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Oklahoma Football: Observations from the 2020 NFL Draft

The selections of Kenneth Murray and Neville Gallimore gave OU’s coaching staff cause for celebration.

NFL: NFL Draft Handout Photo-USA TODAY Sports

The 2020 NFL Draft apparently got fans feeling all nostalgic for the 2017 Oklahoma Sooners.

With the Dallas Cowboys’ selection of OU wide receiver CeeDee Lamb in the first round, it brought the total number of offensive players drafted from that team to 12 if you count kicker Austin Seibert. That includes five first-round selections and two top overall picks. The loaded group mixed high-end recruits like Lamb with diamonds in the rough such as guard Ben Powers.

Three years later, it’s easy to lament what could have been with that team, which saw its season end in a loss in double overtime to the Georgia Bulldogs in a College Football Playoff semifinal. Let’s approach this from a different angle, though. In the last three drafts (2018, 2019, 2020), the Sooners have had a total of 16 players selected. UGA has seen 20 players picked. That speaks to the deeper roster on the UGA side of the field on that night in the Rose Bowl.

What if you did that with the last two years’ worth of draft picks from OU and the Alabama Crimson Tide, the Sooners’ opponent in the CFP semifinals in 2018? Bama leads 19 to 12.

The LSU Tigers smacked around OU in the 2019 semis, then sent 14 players to the NFL via the draft. That’s a modern-day record. OU had four this year.

The last three years of postseason disappointments have shown that OU didn’t quite have the horses to beat better-stocked teams consistently. Of course, the Clemson Tigers have produced NFL talent at a clip similar to the Sooners lately, so it’s not impossible to win Playoff games and national titles recruiting and developing at that level. That still looks more like an exception to the rule about talent, and it bears mentioning that Dabo Swinney is using his program’s run of success to raise Clemson’s recruiting profile.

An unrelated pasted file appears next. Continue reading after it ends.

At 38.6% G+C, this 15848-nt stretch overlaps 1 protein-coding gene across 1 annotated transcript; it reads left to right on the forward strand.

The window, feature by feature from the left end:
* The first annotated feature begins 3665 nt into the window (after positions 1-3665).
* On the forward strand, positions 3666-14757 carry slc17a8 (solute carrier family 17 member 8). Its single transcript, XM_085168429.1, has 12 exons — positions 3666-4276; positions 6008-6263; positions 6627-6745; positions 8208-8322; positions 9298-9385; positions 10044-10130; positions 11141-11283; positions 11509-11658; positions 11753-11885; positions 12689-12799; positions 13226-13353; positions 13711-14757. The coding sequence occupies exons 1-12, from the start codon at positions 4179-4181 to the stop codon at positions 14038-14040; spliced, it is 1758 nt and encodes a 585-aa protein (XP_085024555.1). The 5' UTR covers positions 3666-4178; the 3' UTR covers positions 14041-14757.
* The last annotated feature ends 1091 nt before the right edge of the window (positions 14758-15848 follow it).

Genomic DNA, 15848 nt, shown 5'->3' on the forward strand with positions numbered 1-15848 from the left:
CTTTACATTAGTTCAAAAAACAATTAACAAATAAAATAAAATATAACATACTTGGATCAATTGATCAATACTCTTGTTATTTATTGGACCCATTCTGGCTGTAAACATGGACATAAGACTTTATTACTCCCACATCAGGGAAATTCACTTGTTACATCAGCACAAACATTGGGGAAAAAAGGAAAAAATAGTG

The good news is that the window is opening for OU, not closing. Around eight Sooners should hear their names called by Roger Goodell next year. You can see as many as 13 going in 2022. That bodes well for OU on the field in the coming seasons.

Other thoughts:

*OU actually had an okay hit rate this year in terms of eligible players getting drafted. Of the 12 juniors and seniors available, four were selected in the first three rounds.

Eight of 16 eligible players went in the ‘19 draft – half of them were third-day selections.

*Which pick set off more of a celebration in the OU coaching offices: linebacker Kenneth Murray going in the first round or defensive tackle Neville Gallimore? The answer is yes.

OU’s coaches desperately needed something – anything – better than optimism to sell to top-tier defenders on the recruiting trail. The program’s previous three draft classes saw just two low-round picks, edge Ogbonnia Okoronkwo in the fifth round in 2018 and LB Jordan Evans in the sixth the year before.

*Assuming the plan is to use him like Taysom Hill, the Philadelphia Eagles taking QB Jalen Hurts in the second round could represent a shift in how teams approach niche personnel. It also could just be a one-off.

Either way, Hurts had no NFL future before he transferred to Oklahoma. His rise up draft boards cemented Lincoln Riley as the premier developer of QBs on the college level.

*Looking around the rest of the Big 12, TCU coach Gary Patterson has to be wondering what could have been for the Horned Frogs last season. Like OU, TCU had two first-round picks, one in the second and one in the third. The Horned Frogs even added one more selection in the seventh round for good measure.

Don’t ever underestimate the importance of QB play, especially in the Big 12.